A tutoring program is looking for volunteers who will travel out of the “Lehigh bubble” and step into prison.
As part of the Lehigh Prison Project, students and faculty visit and tutor inmates at the Northampton County Prison once a week.
Professor of religious studies Lloyd Steffen started the Prison Project in 2008. At the time, Steffen had been teaching a class that incorporated community service at the prison. When the course was no longer offered, he decided to continue the service in the form of the Prison Project.
Students travel to the prison different days of the week depending on their schedules, as the tutoring hours occur while Lehigh classes are in session. The inmates are working on high school equivalency preparation.
The tutoring sessions last 90 minutes, and volunteers have to travel 30 minutes each way to get to the prison, so students and faculty try to coordinate rides.
Steffen said while some students start volunteering at the prison so they can include it on their resumes, most of them end up loving the experience because they feel like they are really making a difference.
The program has drawn students from a wide range of colleges and majors, and the program offers students an interesting addition to their resumes. He cited several students who participated in the project and later applied to medical school. Steffen said many medical school applicants have similarly strong GPAs and course experience, but few have uncommon volunteering experiences like the Prison Project. Steffen said the students’ experience with the project set these students apart from other applicants in medical school interviews.
In addition to impacting the community and gaining community service experience, Steffen said the Prison Project encourages students to rethink how they view the prison system and felons.
“Overall, Lehigh is a very privileged lot, so it is important to interact with people who have been at a disadvantage,” he said.
Brooke Bartels, ’18, is a psychology and health, medicine and society double major. She participates in the Prison Project as a tutor, and said it has motivated her to work with the incarcerated population and within the incarceration system after graduation.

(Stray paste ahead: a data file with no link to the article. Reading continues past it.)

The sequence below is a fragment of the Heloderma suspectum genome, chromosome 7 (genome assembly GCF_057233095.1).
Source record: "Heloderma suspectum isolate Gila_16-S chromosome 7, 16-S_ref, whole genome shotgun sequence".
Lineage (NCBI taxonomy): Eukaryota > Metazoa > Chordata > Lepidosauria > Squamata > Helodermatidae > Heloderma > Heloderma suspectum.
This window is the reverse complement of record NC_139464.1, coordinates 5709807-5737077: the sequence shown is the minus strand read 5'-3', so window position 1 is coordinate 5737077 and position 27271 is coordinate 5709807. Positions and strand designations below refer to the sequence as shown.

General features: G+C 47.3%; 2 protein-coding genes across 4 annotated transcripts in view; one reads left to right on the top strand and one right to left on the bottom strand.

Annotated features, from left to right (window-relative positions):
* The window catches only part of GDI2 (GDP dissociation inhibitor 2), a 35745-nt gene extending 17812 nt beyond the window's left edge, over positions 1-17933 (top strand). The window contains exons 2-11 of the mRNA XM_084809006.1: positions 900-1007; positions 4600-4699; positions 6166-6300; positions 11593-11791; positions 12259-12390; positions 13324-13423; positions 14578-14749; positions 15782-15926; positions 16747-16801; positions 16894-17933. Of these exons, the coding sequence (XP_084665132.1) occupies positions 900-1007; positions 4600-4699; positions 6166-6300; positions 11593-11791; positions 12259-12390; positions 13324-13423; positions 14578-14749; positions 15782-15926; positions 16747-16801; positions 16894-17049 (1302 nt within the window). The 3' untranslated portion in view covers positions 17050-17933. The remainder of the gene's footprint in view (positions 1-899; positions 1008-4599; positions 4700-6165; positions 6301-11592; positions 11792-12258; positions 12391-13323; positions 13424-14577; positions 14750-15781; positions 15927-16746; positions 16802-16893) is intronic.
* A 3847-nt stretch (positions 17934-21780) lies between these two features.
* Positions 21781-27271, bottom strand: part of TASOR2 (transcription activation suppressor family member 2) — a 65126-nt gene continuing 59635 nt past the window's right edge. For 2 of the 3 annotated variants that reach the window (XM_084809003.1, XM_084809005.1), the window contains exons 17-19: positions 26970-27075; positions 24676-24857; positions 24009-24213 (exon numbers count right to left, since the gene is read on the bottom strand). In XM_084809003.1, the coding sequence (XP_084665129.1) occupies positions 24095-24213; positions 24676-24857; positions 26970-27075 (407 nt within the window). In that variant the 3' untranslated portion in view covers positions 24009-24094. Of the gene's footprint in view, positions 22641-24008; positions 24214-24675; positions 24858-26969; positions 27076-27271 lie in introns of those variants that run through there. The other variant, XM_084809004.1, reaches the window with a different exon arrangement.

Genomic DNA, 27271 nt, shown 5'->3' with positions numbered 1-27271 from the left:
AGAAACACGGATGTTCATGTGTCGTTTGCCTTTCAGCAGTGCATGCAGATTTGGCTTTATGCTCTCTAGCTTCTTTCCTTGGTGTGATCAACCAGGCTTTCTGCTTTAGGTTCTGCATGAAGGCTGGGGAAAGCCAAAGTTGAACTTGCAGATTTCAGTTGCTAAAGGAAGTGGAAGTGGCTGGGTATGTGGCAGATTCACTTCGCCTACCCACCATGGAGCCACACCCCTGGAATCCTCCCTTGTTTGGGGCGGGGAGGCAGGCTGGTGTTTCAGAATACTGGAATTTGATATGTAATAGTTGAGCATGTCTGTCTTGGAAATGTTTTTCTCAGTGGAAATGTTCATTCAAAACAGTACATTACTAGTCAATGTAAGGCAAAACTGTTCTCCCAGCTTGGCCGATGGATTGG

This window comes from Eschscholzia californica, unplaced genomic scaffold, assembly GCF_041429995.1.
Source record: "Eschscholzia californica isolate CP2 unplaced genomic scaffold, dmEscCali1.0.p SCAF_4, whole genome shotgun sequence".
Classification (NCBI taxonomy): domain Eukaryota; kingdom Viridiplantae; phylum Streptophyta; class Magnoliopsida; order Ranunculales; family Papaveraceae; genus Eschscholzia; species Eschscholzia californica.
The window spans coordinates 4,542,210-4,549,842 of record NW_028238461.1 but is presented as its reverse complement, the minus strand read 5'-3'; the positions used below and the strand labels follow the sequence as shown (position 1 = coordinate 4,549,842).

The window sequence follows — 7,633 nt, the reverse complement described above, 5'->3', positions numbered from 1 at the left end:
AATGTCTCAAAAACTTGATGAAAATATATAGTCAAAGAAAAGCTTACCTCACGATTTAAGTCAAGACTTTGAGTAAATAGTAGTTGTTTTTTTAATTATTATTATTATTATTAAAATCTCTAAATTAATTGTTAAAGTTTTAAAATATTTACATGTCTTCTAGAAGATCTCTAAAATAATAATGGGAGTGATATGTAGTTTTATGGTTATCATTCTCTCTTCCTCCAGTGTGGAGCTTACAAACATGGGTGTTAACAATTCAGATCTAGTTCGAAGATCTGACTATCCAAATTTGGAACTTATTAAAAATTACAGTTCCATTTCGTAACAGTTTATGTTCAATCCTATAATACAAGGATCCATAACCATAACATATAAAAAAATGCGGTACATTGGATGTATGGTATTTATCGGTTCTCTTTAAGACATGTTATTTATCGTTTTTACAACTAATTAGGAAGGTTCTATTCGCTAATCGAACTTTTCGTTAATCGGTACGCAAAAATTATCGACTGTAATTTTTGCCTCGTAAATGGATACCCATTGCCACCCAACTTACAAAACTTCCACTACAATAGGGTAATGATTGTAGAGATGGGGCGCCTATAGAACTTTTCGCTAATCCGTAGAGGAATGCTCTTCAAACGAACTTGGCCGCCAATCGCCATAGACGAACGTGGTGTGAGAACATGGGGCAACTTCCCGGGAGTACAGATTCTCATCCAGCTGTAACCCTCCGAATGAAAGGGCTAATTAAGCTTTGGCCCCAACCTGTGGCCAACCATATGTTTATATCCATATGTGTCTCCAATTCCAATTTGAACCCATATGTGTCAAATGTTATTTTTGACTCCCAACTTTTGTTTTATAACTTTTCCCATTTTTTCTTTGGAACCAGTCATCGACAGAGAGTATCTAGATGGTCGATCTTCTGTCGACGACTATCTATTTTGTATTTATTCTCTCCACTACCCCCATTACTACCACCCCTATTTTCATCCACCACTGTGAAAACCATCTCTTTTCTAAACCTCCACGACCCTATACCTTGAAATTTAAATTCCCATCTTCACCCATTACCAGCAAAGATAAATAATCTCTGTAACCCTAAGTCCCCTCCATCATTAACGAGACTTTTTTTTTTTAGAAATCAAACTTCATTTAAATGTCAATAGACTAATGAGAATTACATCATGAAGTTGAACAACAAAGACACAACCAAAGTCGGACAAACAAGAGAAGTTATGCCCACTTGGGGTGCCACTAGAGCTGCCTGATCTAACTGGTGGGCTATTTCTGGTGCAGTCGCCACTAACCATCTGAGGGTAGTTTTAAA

“It’s given me an immersive experience, so now I understand, to an extent, what it’s like to have doors locked behind you,” Bartels said.
Bartels said the most rewarding part of her experience was being able to watch one of the women she had tutored earn her GED and eventually be released from the prison.
While volunteers do get to watch some inmates complete their GEDs, the volunteers rarely get to tutor the same people consecutively.
Professor Dena Davis said the average length of stay for prisoners is 69 days, and that no one stays at Northampton County Prison for longer than a year, which creates a fluid situation. Additionally, inmates can choose whether or not to come to the classroom for tutoring, and she said participation at tutoring events can fluctuate between sessions.
“Sometimes you will work with someone several weeks in a row, but other times you will work with someone and then never see them again,” Davis said, “I love it, but it can be frustrating.”
Even if inmates don’t earn their GEDs while in prison, they can earn pass individual sections of the test, which can eventually culminate in a GED after their release. There are four parts of the GED, so earning a GED technically would mean passing the fourth part of the test. Finishing the four parts doesn’t always happen all at once, so people can earn the certificate over a period of time.
The advantage of taking the GED while in prison is that inmates don’t have to pay for the test. If the test is taken outside of prison, it costs $20 for each test, amounting to $80 total.
Both Davis and Bartels have had experience tutoring inmates who know little English. They both said the people they were tutoring knew as much English as they knew Spanish. While they taught the inmate English, the inmates taught them Spanish.
Bartels said she wants to work within the penal system, but she’s not sure if she would want to work with inmates on an interpersonal level or adjust policy at the administrative level.
“I want to make change, and I think that there are things on every level (of the incarceration system) that need to be fixed,” she said.
Information sessions for the Fall 2017 Prison Program were held Wednesday and Thursday in the Dialogue Center.